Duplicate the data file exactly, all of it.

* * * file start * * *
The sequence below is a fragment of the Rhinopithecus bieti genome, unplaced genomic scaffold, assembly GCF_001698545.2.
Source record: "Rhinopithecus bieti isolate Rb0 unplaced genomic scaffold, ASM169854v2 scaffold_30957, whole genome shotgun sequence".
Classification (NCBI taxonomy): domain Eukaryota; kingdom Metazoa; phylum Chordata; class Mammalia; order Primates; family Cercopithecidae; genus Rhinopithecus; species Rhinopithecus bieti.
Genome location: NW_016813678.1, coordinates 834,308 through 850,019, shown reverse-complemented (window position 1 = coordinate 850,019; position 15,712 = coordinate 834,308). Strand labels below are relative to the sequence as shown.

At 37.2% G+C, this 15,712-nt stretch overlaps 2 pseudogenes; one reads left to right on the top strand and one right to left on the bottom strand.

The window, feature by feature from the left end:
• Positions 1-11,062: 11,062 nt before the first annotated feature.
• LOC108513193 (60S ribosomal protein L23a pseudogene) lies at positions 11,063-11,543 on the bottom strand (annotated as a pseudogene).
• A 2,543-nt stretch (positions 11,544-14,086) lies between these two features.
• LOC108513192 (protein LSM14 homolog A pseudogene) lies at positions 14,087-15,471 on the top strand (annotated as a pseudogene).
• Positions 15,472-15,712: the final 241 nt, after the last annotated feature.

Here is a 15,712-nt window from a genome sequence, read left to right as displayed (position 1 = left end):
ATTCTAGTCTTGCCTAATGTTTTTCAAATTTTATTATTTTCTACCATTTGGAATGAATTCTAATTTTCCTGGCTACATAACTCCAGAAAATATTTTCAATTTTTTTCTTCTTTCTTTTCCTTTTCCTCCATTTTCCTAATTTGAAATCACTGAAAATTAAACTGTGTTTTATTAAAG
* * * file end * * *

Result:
The sequence below is a fragment of the Rhinopithecus bieti genome, unplaced genomic scaffold, assembly GCF_001698545.2.
Source record: "Rhinopithecus bieti isolate Rb0 unplaced genomic scaffold, ASM169854v2 scaffold_30957, whole genome shotgun sequence".
Classification (NCBI taxonomy): domain Eukaryota; kingdom Metazoa; phylum Chordata; class Mammalia; order Primates; family Cercopithecidae; genus Rhinopithecus; species Rhinopithecus bieti.
Genome location: NW_016813678.1, coordinates 834,308 through 850,019, shown reverse-complemented (window position 1 = coordinate 850,019; position 15,712 = coordinate 834,308). Strand labels below are relative to the sequence as shown.

At 37.2% G+C, this 15,712-nt stretch overlaps 2 pseudogenes; one reads left to right on the top strand and one right to left on the bottom strand.

The window, feature by feature from the left end:
• Positions 1-11,062: 11,062 nt before the first annotated feature.
• LOC108513193 (60S ribosomal protein L23a pseudogene) lies at positions 11,063-11,543 on the bottom strand (annotated as a pseudogene).
• A 2,543-nt stretch (positions 11,544-14,086) lies between these two features.
• LOC108513192 (protein LSM14 homolog A pseudogene) lies at positions 14,087-15,471 on the top strand (annotated as a pseudogene).
• Positions 15,472-15,712: the final 241 nt, after the last annotated feature.

Here is a 15,712-nt window from a genome sequence, read left to right as displayed (position 1 = left end):
ATTCTAGTCTTGCCTAATGTTTTTCAAATTTTATTATTTTCTACCATTTGGAATGAATTCTAATTTTCCTGGCTACATAACTCCAGAAAATATTTTCAATTTTTTTCTTCTTTCTTTTCCTTTTCCTCCATTTTCCTAATTTGAAATCACTGAAAATTAAACTGTGTTTTATTAAAG